Recently Stephan joined us for lunch, and I am sorry if you missed his enthusiasm and passion for a subject which hits many of us hard in the workplace. His talk was based on The Oz Principle a book by Roger Connors, Tom Smith and Craig Hickman. Dorothy, Scarecrow, Tin Man, and Lion all have a role to play in accountability. Ultimately, the authors remind us that accountability is a personal choice.
Our brain does much of its work underwater, in other words, unconsciously. We learned from Stephan about above the line and below the line behaviour. Below the line behaviour includes blaming, stalling, and ignoring and results in victimization. Above the line behaviour is about actions, and importantly, results.
The below the line behaviour is defensive. As we protect ourselves, we unwittingly and unconsciously create victims. This behaviour is destructive. Stephan reminded us that this thin line separates success from failure. Shifting above the line from the victimizing blame game to accountability requires finding courage like the Lion to retell the story. It requires finding a heart, like the Tin Woodsman to own it and like the Scarecrow, finding the wisdom to solve it. Finally, like Dorothy, you need to do it. I am reminded that the Wizard could not help Dorothy; she had to find the means to do it herself, and she had it all along.
So how do you close your accountability gaps? How do you help others find the courage to see things differently and the wisdom to look for new solutions? The powerful & reliable way to close Accountability Gaps, according to the authors is to follow the Steps To Accountability and the inspiration of the Oz characters: See It, Own It Solve It and Do It.
Dave Savage is a mass of contradictions – hippy from the Kootenays (me too), businessman, capitalist, activist. In short, he is a disrupter. In his latest project, the book Break Through to Yes, Dave and his cohort (including my colleague Michelle Phanuef) tackle the collaborative juggernaut. Collaboration is the holy grail of leadership and insight, and yet it can be elusive.
A few weeks ago, Dave began our luncheon discussion by inviting each of us to consider the question – How can we help you with your collaboration? This is Dave at his best – engaging and open. A cornerstone of collaboration is of course, asking for help, and setting aside egos.
Set aside your ego, and seek contrarian thinking. This message resonated with me from our recent talk. It is required if you want to effectively embrace the 10 steps of collaboration outlined in Break Through to Yes. Collaboration is a system; it is not an event. The 10 essential steps provide concrete steps for building a culture, learning together and creating a breakthrough in thinking.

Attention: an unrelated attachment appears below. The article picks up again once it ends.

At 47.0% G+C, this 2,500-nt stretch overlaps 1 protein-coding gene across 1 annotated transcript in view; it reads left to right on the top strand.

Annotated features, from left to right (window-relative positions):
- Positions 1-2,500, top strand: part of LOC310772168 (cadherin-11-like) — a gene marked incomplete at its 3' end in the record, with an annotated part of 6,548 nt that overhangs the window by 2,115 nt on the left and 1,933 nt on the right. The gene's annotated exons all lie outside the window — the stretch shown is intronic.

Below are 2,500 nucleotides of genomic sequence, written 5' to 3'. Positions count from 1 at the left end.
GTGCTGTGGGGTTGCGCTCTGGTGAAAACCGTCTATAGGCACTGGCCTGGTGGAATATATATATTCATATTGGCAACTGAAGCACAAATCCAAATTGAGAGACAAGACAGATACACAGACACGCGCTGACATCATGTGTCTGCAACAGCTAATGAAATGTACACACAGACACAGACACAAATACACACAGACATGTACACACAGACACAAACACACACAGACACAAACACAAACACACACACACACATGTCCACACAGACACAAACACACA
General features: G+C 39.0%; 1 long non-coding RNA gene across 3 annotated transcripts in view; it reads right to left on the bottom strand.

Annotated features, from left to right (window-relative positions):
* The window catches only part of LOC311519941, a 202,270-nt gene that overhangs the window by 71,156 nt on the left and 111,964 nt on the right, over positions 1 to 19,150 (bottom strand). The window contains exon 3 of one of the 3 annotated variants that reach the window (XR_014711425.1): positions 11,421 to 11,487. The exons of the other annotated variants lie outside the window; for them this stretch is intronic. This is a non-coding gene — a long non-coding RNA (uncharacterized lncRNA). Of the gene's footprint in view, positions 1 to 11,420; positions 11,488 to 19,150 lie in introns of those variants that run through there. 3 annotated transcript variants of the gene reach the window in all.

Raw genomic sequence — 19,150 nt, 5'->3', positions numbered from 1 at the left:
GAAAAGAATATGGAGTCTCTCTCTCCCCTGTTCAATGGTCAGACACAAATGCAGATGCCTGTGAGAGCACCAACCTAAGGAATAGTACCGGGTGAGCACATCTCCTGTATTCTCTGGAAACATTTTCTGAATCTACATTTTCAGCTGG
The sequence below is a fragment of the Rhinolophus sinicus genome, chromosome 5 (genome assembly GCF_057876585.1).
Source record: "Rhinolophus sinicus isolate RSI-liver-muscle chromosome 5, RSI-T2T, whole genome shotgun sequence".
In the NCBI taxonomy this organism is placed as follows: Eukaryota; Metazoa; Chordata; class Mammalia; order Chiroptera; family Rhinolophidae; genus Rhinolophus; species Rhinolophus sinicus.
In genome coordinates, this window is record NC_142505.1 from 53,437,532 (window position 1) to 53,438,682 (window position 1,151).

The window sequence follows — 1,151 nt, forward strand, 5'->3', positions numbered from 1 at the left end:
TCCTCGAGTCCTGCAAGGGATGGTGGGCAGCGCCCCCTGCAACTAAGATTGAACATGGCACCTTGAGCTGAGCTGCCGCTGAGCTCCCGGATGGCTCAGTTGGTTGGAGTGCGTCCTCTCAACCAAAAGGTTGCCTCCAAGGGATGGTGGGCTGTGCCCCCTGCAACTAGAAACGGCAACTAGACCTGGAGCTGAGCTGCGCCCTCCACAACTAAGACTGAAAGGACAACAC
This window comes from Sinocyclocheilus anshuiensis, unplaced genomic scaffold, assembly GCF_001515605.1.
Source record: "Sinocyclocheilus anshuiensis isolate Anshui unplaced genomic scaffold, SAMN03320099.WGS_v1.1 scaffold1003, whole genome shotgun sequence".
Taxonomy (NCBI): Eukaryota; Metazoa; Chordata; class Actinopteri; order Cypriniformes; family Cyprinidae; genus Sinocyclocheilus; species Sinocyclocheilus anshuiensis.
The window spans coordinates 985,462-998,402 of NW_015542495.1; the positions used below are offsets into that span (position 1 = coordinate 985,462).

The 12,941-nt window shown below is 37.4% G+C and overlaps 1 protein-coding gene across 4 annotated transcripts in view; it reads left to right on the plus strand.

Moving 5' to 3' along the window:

Dave wrote his book about collaboration through a collaborative process. He has engaged, and continues to engage, a wide range of people about collaboration with the goal of understanding it more deeply and, in his words, to evolve the discipline of working together.
How comfortable are you when you don’t know the outcome?
It is counterintuitive – not knowing implies ignorance or even negligence. For Dave, not knowing is an invitation to learning. He asked us this provocative question, as he asks any CEO who wants to work with him. The goal is to view a problem with beginner’s eyes and to meet it without judgement. How comfortable are you?
How do you include the people who are trying to get you to fail?
Dave told us some good stories about engaging the enemy. He has been challenged in one of his many guises – an executive from the oil patch? This is California! You can’t help us! What is that gas guzzler you are driving? Dave engages his clients to think provocatively and to embrace the enemy. To embrace conflict, to seek diversity, to engage others with an open heart, requires designing collaboration to include those who are trying to get you to fail.
So, embrace your enemy, and collaborate!
The other day I was sitting in my dentist’s chair with a sore mouth. I have been back a few times since Christmas. Chasing pain in your mouth seems to be an inexact science. Have you had the cold test? If you have teeth like mine you face it with fear. Perhaps you should see a specialist, I heard. They can test you with dry ice, at -60 degrees! I don’t need any more encouragement to avoid that option.
I have a collaborative dentist. You would think, given my vocation, this would please me. But as I sit in the chair with a sore mouth and hear that there is not a definitive solution, that I will not be told what to do, that I have a choice to demand a root canal, ignore it, see a specialist (or, presumably, yank it?) I just think YOU tell ME! YOU are the EXPERT.
So I get it when I look at my client and their eyes glaze over when I say – this is a collaborative process. You are part of the solution. I am here to help you define a solution that will work for YOU. It sounds pat, and frankly, a little too mystical.
I just need you to fix it. Damn it.
Collaboration is an inexact science. Research proves again and again that organizations which collaborate effectively are more profitable, have more engaged employees, are more efficient. But we have all experienced the frustration that ensues from apparently endless committee work and questions which never seem to lead to concrete solutions.